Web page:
…Even now, I think a great deal of what we’re working on is a bit much for some people. To slap investment on top of that might lead to cardiac arrest, so we’ll ease into that over time. For now, we still help entrepreneurs considerably on the funding side of the equation by working closely with other investors. What we really offer is access and unmatched industry expertise, and those are things that are critical both to inventors and investors.

SHN: How are you defining success?

TP: At the end of the day, we’re an employee-owned, mission-driven company. We still need to make money, but we have a number of metrics. Some are financial and some are more about how you actually move the needle on getting some of this stuff to the finish line, because so many things stall out, and we want to get them through and be the partner of choice with what we see as the best innovators out there in senior care.

SHN: How much are you investing into the Innovation Center in the coming years, is there a number? 

TP: Not really. It’s well into the seven figures.

SHN: Is there enough talent in Milwaukee to be the hub of senior care?

TP: I’ll be super honest. No. At least not yet. But there doesn’t have to be, because out of the 28 startups we work with, only six, soon to be seven, are here. The rest are all over the world. One of them is moving to Milwaukee from Europe next month, and honestly it’s probably at least partially for the beer and the cheese. I believe there’s actually a lot of talent here, and we’re also very close to Chicago. But this is going to take an effort that’s far bigger than any location, whether it’s San Francisco or Boston or wherever. Do I think we can play a key role in driving a lot of this? Absolutely.

The Longevity Network, for one, looks forward to seeing what comes out of this neo-gothic Innovation Center in the heart of middle America.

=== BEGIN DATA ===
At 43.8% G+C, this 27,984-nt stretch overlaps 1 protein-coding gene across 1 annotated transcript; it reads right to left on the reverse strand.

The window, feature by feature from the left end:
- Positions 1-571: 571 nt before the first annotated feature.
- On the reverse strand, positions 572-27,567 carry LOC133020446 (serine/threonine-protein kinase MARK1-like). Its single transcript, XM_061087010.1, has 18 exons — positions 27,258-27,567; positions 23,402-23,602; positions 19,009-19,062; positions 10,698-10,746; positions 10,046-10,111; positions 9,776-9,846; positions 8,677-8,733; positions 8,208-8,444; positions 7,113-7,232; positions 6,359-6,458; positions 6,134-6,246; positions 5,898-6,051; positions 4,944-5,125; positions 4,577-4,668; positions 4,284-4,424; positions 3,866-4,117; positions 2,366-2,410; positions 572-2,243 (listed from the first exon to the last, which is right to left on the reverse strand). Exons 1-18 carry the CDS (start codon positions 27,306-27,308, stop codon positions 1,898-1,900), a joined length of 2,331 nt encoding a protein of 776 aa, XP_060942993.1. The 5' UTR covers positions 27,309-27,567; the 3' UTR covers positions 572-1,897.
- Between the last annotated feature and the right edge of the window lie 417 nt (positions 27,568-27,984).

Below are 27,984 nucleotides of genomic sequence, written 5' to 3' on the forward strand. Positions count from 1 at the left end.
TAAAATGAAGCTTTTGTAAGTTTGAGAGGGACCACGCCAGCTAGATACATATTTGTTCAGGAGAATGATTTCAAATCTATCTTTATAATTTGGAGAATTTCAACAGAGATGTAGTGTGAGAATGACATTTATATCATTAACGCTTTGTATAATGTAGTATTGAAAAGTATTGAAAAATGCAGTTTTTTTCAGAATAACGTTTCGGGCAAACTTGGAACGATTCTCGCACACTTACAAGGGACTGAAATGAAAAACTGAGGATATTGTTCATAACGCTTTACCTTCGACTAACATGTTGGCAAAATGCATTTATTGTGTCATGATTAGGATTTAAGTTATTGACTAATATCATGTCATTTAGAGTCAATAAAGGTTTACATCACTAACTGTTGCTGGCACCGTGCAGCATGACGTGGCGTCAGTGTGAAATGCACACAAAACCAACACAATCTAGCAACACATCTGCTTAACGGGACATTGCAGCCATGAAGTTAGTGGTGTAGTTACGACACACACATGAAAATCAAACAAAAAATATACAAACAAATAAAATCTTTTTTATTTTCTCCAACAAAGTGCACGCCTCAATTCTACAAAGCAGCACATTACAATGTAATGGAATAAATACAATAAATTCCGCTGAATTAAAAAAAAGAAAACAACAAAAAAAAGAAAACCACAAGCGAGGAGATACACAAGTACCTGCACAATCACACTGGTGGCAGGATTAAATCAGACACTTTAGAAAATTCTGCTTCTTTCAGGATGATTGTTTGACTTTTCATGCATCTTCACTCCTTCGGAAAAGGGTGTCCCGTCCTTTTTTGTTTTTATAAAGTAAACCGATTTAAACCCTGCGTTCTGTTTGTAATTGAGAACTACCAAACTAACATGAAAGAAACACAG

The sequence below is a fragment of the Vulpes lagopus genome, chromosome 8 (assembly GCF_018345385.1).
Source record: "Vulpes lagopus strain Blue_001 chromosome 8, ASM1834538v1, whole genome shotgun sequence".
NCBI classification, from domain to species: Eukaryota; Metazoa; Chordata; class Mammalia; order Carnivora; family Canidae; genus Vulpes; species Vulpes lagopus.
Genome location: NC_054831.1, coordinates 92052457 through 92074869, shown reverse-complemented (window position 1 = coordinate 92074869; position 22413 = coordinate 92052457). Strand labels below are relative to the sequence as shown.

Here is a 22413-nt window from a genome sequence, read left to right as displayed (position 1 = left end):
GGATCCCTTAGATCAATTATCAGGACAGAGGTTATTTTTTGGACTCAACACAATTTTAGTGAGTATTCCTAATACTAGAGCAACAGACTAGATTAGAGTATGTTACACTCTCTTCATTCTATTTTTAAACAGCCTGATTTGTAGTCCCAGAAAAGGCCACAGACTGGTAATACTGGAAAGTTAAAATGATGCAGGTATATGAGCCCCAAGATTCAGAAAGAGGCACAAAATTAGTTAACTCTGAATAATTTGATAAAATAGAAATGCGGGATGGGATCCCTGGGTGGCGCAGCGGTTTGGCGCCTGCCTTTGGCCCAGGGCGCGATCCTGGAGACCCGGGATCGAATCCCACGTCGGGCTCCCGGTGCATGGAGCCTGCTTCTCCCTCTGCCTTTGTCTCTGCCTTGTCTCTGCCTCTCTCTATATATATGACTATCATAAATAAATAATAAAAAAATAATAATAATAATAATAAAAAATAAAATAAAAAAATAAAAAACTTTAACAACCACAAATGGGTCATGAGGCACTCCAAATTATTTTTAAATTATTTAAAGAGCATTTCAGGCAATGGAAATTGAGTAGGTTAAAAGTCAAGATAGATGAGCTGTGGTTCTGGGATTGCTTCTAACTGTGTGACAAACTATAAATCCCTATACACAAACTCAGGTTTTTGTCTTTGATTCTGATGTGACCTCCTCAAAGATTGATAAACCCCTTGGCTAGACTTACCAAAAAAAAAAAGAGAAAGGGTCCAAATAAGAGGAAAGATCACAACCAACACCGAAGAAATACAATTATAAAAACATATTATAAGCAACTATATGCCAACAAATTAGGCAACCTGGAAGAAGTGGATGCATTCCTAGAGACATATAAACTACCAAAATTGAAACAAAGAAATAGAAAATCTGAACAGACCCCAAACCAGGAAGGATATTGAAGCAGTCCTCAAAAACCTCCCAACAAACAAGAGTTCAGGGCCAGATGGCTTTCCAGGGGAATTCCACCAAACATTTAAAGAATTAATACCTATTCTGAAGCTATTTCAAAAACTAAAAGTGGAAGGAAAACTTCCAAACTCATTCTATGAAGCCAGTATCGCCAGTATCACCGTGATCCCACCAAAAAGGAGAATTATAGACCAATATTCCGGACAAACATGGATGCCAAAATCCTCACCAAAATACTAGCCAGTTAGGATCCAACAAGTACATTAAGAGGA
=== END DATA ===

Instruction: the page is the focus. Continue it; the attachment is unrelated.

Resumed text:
Forbes Looks at How the Internet of Medical Things Will Alter Future of Caregiving, Part II

Yesterday, we covered the first half of Forbes’ article on advances in the Internet of Medical Things, and today, we turn to the second half.

But first, a review of the context:

In 2013, AARP coined the term “caregiving cliff”—that impending moment when the number of older adults needing some level of caregiving will vastly outnumber those human beings able to provide care. In 2010, there were 7 able adults for every 1 needing care. By 2030, the ratio will be just 4 to 1, and by 2050, it will fall to 3 to 1.

But the issue is not just a shortage of caregivers; it’s also the cost of care. In a recent article for Forbes, writer Reenita Das elaborates:

For example the Centers for Medicare & Medicaid Services estimate that while the U.S. elderly population in 2010 was about 13%, it accounted for 34% of the total healthcare expenditure. As life expectancy rises in the future, the share of expenditure, too, is expected to rise. It is also estimated that elderly health expenditure may more than double between the ages of 70 and 90, depending on the region. With rising pressure on governments, payers and manufacturers to reduce healthcare costs, senior care needs solutions in order to be prepared for this impending rise in expenditure.

As AARP argues, however, the convergence of the caregiving cliff and the skyrocketing cost of providing care to so many aging baby boomers should be seen as an enormous economic opportunity. (They also identified six specific “caregiving frontiers” ripe for innovation—frontiers that, along with nine “health frontiers”, define the themes covered by The Longevity Network).

Entrepreneurs and investors have listened to that call for caregiving innovation.

Forbes recently provided their own short list of the ten ways the medical internet of things (MIoT) is going to revolutionize senior care. Here we take a look at the first five, paired with some of The Longevity Network’s very own Entrepreneur of the Week profiles.

Again, yesterday, we covered the first five ways, and here, we take a look at 6-10.

  1. Disability Assistance Tools

Varied smart products are available for some disabilities that seniors suffer from hearing difficulty to sensory or cognitive impairment.

The Longevity Network’s “Entrepreneur of the Week” Examples:

GTX Corp: pioneer and innovator in Smart, Mobile and Wearable GPS, cellular and BLE tracking and recovery location based services. 

Timeless: simple and easy to use mobile app for Alzheimer’s patients to remember events, stay connected and engaged with friends and family, and to recognize people through automatic Artificial Intelligence based facial recognition technology.

GoGoGrandparent: a service to connect older adults to on-demand services for rides, meals and groceries via any phone without needing to use a smartphone app